The hard disk on my vintage-1987 computer used to be a lot bigger. When it was new, it had an enormous 33 megabytes of open space.
Today the same hard disk is cramped and claustrophobic, with a capacity of a measly 33 megabytes. It's funny how things are almost always larger in memory, except memory itself.
A few million bytes here, a few million bytes there, and pretty soon you're talking about real storage problems. Transferring files to diskettes for storage is one option.
Buying a new, larger-capacity hard disk or removeable cartridge drive is another. But the easiest and most convenient option, and one of the least expensive, is to get Stacker version 2.0.
Stacker 2.0 is a data compression product that in most cases doubles the effective capacity of the hard disk drive. There's no need to fool with controller boards and partitions and transferring data from one drive to another.
Stacker comes in two forms: software only (list price $149) and software coupled with a co-processor card that is installed in a standard expansion slot.
The hardware-software combination costs a little more ($189 to $299, depending on the type of computer) and yields faster performance.
Stacker version 2.0 compressed all my existing files and, true to its claims, more than doubled the amount of available disk space.
The best part is that there has been no significant performance penalty, even with the software-only version; the characters in my word processing program aren't any skinnier, or anything.
The bad news is that just as junk expands to fill any increase in attic space, data seem to proliferate to fill hard disk space. Stacker will not prevent you from running out of space; it will merely delay it.
Stacker is an on-the-fly compression and decompression engine that operates invisibly and automatically. There is a barely perceptible lag each time a file is stored, as Stacker squeezes it into an electronic girdle, and each time it is retrieved, as Stacker inflates it to normal size.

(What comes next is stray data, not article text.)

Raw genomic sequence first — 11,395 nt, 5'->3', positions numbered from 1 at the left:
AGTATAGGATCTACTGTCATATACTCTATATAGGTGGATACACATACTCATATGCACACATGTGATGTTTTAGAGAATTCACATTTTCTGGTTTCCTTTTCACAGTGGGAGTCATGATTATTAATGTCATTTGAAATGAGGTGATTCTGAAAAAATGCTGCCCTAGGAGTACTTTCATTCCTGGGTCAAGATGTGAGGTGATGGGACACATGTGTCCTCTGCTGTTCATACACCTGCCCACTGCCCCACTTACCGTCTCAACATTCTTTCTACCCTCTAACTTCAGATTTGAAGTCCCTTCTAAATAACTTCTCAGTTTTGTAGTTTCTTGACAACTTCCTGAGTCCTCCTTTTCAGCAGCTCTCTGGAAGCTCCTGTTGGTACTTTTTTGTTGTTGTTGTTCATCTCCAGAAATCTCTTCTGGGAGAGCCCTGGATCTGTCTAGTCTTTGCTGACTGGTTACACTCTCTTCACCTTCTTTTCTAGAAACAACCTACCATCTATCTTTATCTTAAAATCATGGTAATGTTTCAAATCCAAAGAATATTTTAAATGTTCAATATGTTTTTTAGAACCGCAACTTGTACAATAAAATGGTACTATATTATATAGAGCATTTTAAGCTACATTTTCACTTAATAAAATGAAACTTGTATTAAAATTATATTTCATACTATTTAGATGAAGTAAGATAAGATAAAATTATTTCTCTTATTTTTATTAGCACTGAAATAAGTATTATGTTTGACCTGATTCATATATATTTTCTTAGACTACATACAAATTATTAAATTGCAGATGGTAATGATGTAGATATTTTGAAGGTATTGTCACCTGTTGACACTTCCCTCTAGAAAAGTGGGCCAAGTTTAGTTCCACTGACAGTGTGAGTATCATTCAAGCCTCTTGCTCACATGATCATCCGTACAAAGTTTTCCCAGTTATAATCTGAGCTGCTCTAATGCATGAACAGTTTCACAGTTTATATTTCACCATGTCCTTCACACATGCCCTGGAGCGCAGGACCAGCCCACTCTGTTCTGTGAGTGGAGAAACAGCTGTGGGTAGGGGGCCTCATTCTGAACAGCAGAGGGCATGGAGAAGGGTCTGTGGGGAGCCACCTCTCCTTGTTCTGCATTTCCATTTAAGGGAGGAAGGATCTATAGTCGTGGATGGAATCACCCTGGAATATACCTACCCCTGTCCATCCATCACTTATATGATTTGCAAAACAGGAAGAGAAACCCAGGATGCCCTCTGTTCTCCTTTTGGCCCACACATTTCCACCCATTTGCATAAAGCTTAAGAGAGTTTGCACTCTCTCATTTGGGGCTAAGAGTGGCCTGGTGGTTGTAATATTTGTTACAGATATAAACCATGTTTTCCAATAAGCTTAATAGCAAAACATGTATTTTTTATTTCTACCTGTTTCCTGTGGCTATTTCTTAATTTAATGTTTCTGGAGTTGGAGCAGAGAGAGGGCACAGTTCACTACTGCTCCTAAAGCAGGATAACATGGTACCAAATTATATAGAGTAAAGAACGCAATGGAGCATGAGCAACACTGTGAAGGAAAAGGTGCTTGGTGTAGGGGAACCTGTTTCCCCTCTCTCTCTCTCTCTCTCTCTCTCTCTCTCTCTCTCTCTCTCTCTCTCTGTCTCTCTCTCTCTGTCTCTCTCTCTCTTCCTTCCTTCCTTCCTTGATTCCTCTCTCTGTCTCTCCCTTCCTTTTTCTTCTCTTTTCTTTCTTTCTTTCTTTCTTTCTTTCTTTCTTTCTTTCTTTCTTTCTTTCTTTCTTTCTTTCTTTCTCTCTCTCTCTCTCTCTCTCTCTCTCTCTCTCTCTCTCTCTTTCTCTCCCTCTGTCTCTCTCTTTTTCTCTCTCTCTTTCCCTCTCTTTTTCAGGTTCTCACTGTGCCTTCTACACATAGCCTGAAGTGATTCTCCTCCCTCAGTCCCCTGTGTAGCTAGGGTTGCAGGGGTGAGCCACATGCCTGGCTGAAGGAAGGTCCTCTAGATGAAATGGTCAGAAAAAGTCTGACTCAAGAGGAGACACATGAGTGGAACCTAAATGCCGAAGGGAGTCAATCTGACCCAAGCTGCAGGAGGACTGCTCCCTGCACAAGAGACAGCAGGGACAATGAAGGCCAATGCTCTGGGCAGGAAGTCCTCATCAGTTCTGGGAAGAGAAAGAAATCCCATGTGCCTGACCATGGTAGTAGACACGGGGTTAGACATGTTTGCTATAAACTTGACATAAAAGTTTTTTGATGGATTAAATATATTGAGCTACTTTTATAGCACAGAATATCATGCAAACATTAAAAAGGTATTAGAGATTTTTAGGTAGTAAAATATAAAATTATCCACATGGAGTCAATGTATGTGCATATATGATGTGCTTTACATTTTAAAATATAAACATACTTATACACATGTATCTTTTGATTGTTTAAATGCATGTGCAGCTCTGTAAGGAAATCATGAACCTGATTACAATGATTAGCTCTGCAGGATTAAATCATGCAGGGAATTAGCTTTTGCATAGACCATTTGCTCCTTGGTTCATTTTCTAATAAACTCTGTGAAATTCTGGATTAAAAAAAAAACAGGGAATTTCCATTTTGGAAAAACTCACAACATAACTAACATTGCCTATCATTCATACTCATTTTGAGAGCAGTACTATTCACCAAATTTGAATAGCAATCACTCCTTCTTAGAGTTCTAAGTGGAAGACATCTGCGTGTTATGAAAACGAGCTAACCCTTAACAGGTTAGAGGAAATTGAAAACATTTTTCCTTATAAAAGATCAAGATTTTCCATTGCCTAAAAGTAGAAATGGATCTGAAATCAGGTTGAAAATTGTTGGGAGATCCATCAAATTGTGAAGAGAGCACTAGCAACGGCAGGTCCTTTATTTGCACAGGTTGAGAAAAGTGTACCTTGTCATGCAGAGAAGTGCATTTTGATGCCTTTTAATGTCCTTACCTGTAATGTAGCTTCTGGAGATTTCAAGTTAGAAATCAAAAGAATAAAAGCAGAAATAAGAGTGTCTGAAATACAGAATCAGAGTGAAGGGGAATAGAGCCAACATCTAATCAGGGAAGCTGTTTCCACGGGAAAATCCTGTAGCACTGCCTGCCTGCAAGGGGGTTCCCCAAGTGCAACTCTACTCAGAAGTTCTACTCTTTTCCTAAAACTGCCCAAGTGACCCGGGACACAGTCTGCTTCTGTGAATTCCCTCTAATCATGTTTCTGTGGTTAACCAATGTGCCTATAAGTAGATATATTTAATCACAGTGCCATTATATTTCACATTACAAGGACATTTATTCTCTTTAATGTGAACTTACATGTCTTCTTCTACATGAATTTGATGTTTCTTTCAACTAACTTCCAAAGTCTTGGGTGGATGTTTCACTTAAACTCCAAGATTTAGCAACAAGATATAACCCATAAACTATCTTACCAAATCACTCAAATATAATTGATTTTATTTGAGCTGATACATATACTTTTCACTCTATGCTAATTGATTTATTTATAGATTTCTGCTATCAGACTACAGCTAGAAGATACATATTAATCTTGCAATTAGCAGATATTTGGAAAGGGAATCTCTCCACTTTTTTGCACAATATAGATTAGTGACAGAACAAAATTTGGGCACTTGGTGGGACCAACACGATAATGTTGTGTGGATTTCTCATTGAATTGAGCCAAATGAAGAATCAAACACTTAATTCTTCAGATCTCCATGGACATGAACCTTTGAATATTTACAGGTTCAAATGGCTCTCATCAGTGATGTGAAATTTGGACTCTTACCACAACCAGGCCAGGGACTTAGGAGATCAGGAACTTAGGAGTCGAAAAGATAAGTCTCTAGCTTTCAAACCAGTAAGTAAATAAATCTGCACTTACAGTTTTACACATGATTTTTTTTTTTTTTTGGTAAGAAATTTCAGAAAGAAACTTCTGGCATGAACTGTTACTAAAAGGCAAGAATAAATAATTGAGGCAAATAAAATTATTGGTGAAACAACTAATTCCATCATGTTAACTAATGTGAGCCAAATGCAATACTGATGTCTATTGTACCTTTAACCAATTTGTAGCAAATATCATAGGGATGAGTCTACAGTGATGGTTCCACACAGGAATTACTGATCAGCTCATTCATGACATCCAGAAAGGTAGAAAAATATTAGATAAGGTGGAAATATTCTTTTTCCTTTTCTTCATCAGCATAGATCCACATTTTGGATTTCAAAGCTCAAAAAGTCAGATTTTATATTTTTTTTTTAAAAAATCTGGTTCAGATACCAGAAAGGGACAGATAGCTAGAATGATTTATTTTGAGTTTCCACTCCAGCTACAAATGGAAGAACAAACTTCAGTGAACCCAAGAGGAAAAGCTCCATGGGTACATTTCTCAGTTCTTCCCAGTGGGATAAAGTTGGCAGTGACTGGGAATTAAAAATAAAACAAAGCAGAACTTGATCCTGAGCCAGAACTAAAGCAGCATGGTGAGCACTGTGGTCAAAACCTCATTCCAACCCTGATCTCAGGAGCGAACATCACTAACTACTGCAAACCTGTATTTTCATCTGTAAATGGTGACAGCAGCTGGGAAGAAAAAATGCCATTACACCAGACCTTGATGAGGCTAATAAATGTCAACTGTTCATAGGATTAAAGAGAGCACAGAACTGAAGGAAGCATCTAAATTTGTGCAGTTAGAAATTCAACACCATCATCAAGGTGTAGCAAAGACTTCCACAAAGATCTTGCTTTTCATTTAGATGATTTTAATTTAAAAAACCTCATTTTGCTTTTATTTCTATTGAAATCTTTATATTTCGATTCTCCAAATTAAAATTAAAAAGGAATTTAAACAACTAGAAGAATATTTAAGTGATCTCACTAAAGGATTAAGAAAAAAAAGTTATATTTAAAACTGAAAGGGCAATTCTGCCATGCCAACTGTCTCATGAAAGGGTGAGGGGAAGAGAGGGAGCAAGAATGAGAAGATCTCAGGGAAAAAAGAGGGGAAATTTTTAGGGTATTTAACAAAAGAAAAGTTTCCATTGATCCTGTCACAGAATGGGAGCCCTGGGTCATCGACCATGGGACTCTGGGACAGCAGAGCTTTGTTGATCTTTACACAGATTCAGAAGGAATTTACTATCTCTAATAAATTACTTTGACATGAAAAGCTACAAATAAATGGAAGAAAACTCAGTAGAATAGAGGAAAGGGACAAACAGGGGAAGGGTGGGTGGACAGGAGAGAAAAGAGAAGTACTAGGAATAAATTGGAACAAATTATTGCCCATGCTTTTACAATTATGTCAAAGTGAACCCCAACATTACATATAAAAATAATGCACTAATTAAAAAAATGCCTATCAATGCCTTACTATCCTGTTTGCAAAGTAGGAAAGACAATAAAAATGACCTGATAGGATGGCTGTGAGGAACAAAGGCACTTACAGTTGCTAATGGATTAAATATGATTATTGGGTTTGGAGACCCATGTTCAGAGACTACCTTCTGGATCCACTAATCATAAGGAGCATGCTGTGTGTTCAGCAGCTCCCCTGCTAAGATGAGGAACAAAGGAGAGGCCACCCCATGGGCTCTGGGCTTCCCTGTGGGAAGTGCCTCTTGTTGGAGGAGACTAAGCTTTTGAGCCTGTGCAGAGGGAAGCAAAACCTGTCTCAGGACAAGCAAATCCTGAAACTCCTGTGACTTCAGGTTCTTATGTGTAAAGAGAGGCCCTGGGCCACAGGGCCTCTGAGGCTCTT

The technique is used by such popular backup programs as Norton and PC Tools. Version 2.0 of the software is faster than earlier versions.
After months of tap-dancing and file-swapping in an effort to exist in the last precious megabytes of open space on my C drive, I suddenly have about 30 megabytes of open space.
The space is doubly sweet because it came so painlessly. There was no need to open the computer case and stare into the dusty green innards.
For those who feel comfortable with a screwdriver, the co-processor card is simple to install. The card includes a special chip that takes over the compression and decompression chores from the main processor.
Stacker 2.0 works with standard floppy disks, regular hard disks and even removable hard cartridge drives and tape drives.
Its greatest benefit may accrue to notebook and laptop computer owners, since the miniature hard disks in these small portables rarely have the same capacity as the ones in desktop systems.
In fact, many computer makers will put a 40-megabyte hard disk in a notebook, include a copy of Stacker and advertise it as an 80-megabyte drive. The practice is misleading, but the drive will indeed hold 80 megabytes of data.
The new version has a "Command Assistant" screen that displays all the Stacker utility commands in a menu, along with explanations and help.
The installation has been automated, too, and we were grateful for such tricks as deinstallation and reinstallation of all memory-resident programs.
It took about 25 minutes to install the Stacker software on our humble system; it may take longer on bigger computers.
Anything that alters the way data are stored on the disk runs the risk of rendering disk maintenance tools inoperable. Stacker claims to work well with Norton Disk Doctor and PC Tools.
Stacker also claims to be 100 percent safe, which is something that none of its competitors can say. It works with DOS 5.0, Windows 3.0 and popular memory managers.
Stacker is made by Stac Electronics of Carlsbad, Calif., telephone (619) 431-7474.
It requires a minimum of 512 kilobytes of system memory for installation. The software and co-processor board combination for PC-XT computers is $189; for 16-bit AT computers, $249; and for 16-bit Micro Channel PS/2 computers, $299. Upgrades from earlier software versions are $49.